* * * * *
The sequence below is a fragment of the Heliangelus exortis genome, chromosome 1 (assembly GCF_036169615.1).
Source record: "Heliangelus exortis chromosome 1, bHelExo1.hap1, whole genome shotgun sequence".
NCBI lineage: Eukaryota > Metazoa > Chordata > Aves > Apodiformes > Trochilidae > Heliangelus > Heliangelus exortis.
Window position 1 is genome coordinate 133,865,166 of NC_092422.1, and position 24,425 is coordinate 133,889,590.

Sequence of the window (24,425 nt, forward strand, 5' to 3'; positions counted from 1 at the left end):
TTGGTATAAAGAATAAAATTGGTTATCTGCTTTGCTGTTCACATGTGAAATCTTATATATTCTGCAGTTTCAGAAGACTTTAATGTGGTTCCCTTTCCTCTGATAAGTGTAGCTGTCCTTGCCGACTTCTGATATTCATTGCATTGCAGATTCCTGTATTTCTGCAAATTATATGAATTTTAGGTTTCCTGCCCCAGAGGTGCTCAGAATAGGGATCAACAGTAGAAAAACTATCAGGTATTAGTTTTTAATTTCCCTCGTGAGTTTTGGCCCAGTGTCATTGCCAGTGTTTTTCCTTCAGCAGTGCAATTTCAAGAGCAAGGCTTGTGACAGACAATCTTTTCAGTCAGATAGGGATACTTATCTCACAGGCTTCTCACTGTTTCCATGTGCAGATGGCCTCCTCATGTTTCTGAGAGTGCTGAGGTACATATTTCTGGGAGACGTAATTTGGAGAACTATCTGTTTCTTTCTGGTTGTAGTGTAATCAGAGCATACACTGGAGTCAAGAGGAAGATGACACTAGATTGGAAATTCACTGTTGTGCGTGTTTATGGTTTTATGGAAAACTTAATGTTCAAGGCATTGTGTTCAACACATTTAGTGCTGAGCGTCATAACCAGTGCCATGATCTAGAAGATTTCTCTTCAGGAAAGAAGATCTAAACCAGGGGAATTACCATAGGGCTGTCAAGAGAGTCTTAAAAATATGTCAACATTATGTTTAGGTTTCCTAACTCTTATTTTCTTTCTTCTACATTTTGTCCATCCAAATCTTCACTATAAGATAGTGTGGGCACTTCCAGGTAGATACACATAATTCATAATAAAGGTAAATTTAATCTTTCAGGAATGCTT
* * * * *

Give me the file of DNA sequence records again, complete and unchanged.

The sequence below is a fragment of the Heliangelus exortis genome, chromosome 1 (assembly GCF_036169615.1).
Source record: "Heliangelus exortis chromosome 1, bHelExo1.hap1, whole genome shotgun sequence".
NCBI lineage: Eukaryota > Metazoa > Chordata > Aves > Apodiformes > Trochilidae > Heliangelus > Heliangelus exortis.
Window position 1 is genome coordinate 133,865,166 of NC_092422.1, and position 24,425 is coordinate 133,889,590.

Sequence of the window (24,425 nt, forward strand, 5' to 3'; positions counted from 1 at the left end):
TTGGTATAAAGAATAAAATTGGTTATCTGCTTTGCTGTTCACATGTGAAATCTTATATATTCTGCAGTTTCAGAAGACTTTAATGTGGTTCCCTTTCCTCTGATAAGTGTAGCTGTCCTTGCCGACTTCTGATATTCATTGCATTGCAGATTCCTGTATTTCTGCAAATTATATGAATTTTAGGTTTCCTGCCCCAGAGGTGCTCAGAATAGGGATCAACAGTAGAAAAACTATCAGGTATTAGTTTTTAATTTCCCTCGTGAGTTTTGGCCCAGTGTCATTGCCAGTGTTTTTCCTTCAGCAGTGCAATTTCAAGAGCAAGGCTTGTGACAGACAATCTTTTCAGTCAGATAGGGATACTTATCTCACAGGCTTCTCACTGTTTCCATGTGCAGATGGCCTCCTCATGTTTCTGAGAGTGCTGAGGTACATATTTCTGGGAGACGTAATTTGGAGAACTATCTGTTTCTTTCTGGTTGTAGTGTAATCAGAGCATACACTGGAGTCAAGAGGAAGATGACACTAGATTGGAAATTCACTGTTGTGCGTGTTTATGGTTTTATGGAAAACTTAATGTTCAAGGCATTGTGTTCAACACATTTAGTGCTGAGCGTCATAACCAGTGCCATGATCTAGAAGATTTCTCTTCAGGAAAGAAGATCTAAACCAGGGGAATTACCATAGGGCTGTCAAGAGAGTCTTAAAAATATGTCAACATTATGTTTAGGTTTCCTAACTCTTATTTTCTTTCTTCTACATTTTGTCCATCCAAATCTTCACTATAAGATAGTGTGGGCACTTCCAGGTAGATACACATAATTCATAATAAAGGTAAATTTAATCTTTCAGGAATGCTT